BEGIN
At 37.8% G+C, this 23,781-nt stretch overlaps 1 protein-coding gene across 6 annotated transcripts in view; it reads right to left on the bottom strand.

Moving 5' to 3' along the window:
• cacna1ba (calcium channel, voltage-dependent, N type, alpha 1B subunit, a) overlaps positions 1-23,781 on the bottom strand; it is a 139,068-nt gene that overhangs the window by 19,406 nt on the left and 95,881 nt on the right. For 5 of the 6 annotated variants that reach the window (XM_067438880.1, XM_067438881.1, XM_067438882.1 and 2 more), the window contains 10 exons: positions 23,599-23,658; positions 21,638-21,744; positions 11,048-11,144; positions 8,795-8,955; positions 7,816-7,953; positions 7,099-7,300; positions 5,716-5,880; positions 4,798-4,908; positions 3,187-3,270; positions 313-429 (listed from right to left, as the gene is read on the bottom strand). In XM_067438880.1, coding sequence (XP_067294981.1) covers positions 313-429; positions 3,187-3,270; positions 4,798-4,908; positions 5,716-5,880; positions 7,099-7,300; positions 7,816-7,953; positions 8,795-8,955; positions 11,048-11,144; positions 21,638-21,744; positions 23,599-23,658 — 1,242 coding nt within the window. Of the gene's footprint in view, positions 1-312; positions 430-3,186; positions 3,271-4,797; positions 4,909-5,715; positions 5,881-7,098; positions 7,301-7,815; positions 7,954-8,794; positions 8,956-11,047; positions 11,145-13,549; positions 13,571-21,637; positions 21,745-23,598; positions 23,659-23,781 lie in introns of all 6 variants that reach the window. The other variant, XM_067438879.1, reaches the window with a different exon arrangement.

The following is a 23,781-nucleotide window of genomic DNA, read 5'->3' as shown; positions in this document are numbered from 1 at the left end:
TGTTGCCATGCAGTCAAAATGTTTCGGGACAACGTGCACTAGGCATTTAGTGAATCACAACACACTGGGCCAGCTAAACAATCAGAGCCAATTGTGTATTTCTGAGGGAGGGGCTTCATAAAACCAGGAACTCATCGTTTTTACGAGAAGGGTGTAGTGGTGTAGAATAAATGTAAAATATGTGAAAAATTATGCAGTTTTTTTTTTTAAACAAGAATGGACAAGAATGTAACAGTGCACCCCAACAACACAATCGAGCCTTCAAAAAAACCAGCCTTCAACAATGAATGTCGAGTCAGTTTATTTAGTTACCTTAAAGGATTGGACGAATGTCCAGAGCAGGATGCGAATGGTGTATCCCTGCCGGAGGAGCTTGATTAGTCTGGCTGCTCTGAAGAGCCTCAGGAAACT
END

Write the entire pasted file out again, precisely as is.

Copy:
At 37.8% G+C, this 23,781-nt stretch overlaps 1 protein-coding gene across 6 annotated transcripts in view; it reads right to left on the bottom strand.

Moving 5' to 3' along the window:
• cacna1ba (calcium channel, voltage-dependent, N type, alpha 1B subunit, a) overlaps positions 1-23,781 on the bottom strand; it is a 139,068-nt gene that overhangs the window by 19,406 nt on the left and 95,881 nt on the right. For 5 of the 6 annotated variants that reach the window (XM_067438880.1, XM_067438881.1, XM_067438882.1 and 2 more), the window contains 10 exons: positions 23,599-23,658; positions 21,638-21,744; positions 11,048-11,144; positions 8,795-8,955; positions 7,816-7,953; positions 7,099-7,300; positions 5,716-5,880; positions 4,798-4,908; positions 3,187-3,270; positions 313-429 (listed from right to left, as the gene is read on the bottom strand). In XM_067438880.1, coding sequence (XP_067294981.1) covers positions 313-429; positions 3,187-3,270; positions 4,798-4,908; positions 5,716-5,880; positions 7,099-7,300; positions 7,816-7,953; positions 8,795-8,955; positions 11,048-11,144; positions 21,638-21,744; positions 23,599-23,658 — 1,242 coding nt within the window. Of the gene's footprint in view, positions 1-312; positions 430-3,186; positions 3,271-4,797; positions 4,909-5,715; positions 5,881-7,098; positions 7,301-7,815; positions 7,954-8,794; positions 8,956-11,047; positions 11,145-13,549; positions 13,571-21,637; positions 21,745-23,598; positions 23,659-23,781 lie in introns of all 6 variants that reach the window. The other variant, XM_067438879.1, reaches the window with a different exon arrangement.

The following is a 23,781-nucleotide window of genomic DNA, read 5'->3' as shown; positions in this document are numbered from 1 at the left end:
TGTTGCCATGCAGTCAAAATGTTTCGGGACAACGTGCACTAGGCATTTAGTGAATCACAACACACTGGGCCAGCTAAACAATCAGAGCCAATTGTGTATTTCTGAGGGAGGGGCTTCATAAAACCAGGAACTCATCGTTTTTACGAGAAGGGTGTAGTGGTGTAGAATAAATGTAAAATATGTGAAAAATTATGCAGTTTTTTTTTTTAAACAAGAATGGACAAGAATGTAACAGTGCACCCCAACAACACAATCGAGCCTTCAAAAAAACCAGCCTTCAACAATGAATGTCGAGTCAGTTTATTTAGTTACCTTAAAGGATTGGACGAATGTCCAGAGCAGGATGCGAATGGTGTATCCCTGCCGGAGGAGCTTGATTAGTCTGGCTGCTCTGAAGAGCCTCAGGAAACT